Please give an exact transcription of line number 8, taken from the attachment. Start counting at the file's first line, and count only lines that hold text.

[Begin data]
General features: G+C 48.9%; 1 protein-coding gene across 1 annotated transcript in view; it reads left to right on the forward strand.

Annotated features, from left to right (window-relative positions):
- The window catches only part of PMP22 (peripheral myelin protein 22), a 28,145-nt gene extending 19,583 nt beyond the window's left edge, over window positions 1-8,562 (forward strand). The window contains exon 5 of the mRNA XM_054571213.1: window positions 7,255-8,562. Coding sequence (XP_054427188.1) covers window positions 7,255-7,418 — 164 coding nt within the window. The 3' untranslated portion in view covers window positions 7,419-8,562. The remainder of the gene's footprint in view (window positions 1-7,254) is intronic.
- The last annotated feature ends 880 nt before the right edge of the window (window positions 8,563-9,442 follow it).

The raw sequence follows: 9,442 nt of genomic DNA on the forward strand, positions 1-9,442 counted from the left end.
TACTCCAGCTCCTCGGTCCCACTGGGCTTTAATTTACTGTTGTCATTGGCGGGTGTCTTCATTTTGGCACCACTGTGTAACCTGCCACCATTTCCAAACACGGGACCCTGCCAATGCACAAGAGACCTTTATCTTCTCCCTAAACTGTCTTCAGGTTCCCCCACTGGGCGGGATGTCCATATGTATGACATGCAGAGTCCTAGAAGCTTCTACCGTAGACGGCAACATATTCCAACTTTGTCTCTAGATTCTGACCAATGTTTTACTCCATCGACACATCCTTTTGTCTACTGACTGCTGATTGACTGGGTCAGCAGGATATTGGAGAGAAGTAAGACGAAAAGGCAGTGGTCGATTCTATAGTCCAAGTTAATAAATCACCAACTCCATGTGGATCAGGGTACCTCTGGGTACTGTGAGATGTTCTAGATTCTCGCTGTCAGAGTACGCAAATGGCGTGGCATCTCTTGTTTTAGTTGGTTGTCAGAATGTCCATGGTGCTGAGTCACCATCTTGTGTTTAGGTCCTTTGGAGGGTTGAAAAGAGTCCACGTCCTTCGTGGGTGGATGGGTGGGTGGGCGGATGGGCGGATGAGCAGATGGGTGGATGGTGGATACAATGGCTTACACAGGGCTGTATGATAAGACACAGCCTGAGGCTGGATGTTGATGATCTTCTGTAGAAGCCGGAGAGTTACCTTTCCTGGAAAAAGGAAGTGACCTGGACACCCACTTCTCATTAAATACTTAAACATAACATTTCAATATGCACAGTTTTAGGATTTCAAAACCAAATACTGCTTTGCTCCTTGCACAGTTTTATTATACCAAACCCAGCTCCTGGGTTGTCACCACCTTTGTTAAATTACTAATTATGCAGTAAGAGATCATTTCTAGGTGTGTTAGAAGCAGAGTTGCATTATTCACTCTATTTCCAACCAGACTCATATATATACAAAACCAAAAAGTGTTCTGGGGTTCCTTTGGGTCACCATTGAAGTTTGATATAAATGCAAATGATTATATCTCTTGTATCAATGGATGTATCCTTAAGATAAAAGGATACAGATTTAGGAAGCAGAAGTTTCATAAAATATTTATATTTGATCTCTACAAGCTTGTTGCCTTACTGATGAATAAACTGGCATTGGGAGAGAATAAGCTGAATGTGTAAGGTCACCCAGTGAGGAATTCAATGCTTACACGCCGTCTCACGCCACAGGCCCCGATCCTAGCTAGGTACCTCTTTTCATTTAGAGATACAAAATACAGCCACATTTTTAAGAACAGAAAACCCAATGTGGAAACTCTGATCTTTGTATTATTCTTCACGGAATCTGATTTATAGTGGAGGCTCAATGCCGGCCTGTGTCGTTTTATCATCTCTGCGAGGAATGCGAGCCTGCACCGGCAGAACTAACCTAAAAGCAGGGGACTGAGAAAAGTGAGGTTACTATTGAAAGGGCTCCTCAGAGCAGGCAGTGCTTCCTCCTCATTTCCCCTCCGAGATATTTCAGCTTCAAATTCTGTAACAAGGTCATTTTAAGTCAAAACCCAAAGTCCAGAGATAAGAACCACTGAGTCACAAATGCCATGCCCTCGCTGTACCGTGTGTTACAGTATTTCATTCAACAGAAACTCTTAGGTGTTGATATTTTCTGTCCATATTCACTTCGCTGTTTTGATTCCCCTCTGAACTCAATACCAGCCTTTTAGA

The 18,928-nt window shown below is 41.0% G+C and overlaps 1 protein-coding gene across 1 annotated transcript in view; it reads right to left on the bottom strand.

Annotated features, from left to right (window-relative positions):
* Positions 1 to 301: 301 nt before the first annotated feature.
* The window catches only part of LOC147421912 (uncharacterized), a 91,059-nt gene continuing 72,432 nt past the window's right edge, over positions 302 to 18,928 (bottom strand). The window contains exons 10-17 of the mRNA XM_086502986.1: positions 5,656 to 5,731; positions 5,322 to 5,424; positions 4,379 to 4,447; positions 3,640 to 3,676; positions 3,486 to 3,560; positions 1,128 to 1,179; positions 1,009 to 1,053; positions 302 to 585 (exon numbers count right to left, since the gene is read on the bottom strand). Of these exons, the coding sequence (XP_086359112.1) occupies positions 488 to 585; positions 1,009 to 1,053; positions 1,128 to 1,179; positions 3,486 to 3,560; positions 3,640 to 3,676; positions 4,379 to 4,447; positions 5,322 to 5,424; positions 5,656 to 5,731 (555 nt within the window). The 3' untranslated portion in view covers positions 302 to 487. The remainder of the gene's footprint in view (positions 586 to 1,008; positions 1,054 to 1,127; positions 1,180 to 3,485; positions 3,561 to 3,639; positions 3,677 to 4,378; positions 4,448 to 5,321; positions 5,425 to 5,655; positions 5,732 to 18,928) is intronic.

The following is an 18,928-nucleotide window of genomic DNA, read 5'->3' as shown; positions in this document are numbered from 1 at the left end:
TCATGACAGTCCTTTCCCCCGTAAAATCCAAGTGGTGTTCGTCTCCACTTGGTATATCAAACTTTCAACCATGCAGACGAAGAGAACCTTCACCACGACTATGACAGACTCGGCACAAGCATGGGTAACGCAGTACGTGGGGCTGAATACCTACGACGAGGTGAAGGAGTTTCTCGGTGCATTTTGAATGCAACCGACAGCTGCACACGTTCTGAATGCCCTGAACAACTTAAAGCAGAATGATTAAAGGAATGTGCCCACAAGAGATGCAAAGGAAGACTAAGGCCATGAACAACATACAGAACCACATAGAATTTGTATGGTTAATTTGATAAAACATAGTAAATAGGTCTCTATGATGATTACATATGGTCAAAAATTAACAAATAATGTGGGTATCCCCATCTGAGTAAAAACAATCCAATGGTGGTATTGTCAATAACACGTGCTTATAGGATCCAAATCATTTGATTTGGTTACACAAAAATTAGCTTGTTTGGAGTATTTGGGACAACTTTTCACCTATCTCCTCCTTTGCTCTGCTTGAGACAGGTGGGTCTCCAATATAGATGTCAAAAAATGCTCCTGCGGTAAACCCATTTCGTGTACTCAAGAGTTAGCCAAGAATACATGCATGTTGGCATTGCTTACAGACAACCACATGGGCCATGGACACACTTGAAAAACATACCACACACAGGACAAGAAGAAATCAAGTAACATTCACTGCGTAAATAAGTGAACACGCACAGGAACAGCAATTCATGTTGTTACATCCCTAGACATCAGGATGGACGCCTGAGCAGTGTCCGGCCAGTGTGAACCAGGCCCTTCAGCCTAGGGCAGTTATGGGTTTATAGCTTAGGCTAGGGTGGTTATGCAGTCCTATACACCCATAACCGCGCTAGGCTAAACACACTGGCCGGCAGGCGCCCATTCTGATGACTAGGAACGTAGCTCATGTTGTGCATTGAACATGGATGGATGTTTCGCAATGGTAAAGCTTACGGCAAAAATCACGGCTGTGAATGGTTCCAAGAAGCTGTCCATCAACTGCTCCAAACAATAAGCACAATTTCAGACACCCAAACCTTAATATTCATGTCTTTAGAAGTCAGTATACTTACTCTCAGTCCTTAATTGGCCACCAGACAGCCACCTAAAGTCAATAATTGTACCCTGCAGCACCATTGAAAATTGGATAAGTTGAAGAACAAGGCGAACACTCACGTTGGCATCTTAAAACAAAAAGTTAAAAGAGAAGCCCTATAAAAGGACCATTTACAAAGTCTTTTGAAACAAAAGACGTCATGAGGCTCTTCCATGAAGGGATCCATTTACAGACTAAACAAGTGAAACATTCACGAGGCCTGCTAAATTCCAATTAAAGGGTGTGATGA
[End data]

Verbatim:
Annotated features, from left to right (window-relative positions):